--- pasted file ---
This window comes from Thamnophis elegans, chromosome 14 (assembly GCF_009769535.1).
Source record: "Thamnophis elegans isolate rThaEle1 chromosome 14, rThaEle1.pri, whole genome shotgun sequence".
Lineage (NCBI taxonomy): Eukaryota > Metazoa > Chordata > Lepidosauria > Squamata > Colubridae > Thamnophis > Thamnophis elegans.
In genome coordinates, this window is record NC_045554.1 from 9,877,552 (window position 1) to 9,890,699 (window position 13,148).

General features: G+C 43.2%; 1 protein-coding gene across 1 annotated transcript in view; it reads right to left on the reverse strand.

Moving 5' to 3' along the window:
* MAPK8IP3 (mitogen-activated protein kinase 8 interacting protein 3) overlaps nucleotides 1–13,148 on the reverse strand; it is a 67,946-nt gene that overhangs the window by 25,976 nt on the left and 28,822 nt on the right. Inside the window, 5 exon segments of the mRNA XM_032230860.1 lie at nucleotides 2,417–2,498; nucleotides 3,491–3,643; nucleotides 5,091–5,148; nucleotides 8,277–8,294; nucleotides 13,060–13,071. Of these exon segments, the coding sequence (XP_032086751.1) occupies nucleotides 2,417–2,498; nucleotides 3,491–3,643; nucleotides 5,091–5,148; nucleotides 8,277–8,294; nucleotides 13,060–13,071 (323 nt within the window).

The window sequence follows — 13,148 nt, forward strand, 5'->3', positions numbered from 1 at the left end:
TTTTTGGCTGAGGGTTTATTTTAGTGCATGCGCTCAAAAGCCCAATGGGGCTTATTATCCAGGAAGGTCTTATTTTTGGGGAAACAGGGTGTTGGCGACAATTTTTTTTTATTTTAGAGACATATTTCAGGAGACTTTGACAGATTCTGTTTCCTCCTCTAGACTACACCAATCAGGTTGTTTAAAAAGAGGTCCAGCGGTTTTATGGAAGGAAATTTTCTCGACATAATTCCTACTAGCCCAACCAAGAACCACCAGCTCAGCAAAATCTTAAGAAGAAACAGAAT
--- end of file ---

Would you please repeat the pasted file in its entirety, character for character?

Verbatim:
This window comes from Thamnophis elegans, chromosome 14 (assembly GCF_009769535.1).
Source record: "Thamnophis elegans isolate rThaEle1 chromosome 14, rThaEle1.pri, whole genome shotgun sequence".
Lineage (NCBI taxonomy): Eukaryota > Metazoa > Chordata > Lepidosauria > Squamata > Colubridae > Thamnophis > Thamnophis elegans.
In genome coordinates, this window is record NC_045554.1 from 9,877,552 (window position 1) to 9,890,699 (window position 13,148).

General features: G+C 43.2%; 1 protein-coding gene across 1 annotated transcript in view; it reads right to left on the reverse strand.

Moving 5' to 3' along the window:
* MAPK8IP3 (mitogen-activated protein kinase 8 interacting protein 3) overlaps nucleotides 1–13,148 on the reverse strand; it is a 67,946-nt gene that overhangs the window by 25,976 nt on the left and 28,822 nt on the right. Inside the window, 5 exon segments of the mRNA XM_032230860.1 lie at nucleotides 2,417–2,498; nucleotides 3,491–3,643; nucleotides 5,091–5,148; nucleotides 8,277–8,294; nucleotides 13,060–13,071. Of these exon segments, the coding sequence (XP_032086751.1) occupies nucleotides 2,417–2,498; nucleotides 3,491–3,643; nucleotides 5,091–5,148; nucleotides 8,277–8,294; nucleotides 13,060–13,071 (323 nt within the window).

The window sequence follows — 13,148 nt, forward strand, 5'->3', positions numbered from 1 at the left end:
TTTTTGGCTGAGGGTTTATTTTAGTGCATGCGCTCAAAAGCCCAATGGGGCTTATTATCCAGGAAGGTCTTATTTTTGGGGAAACAGGGTGTTGGCGACAATTTTTTTTTATTTTAGAGACATATTTCAGGAGACTTTGACAGATTCTGTTTCCTCCTCTAGACTACACCAATCAGGTTGTTTAAAAAGAGGTCCAGCGGTTTTATGGAAGGAAATTTTCTCGACATAATTCCTACTAGCCCAACCAAGAACCACCAGCTCAGCAAAATCTTAAGAAGAAACAGAAT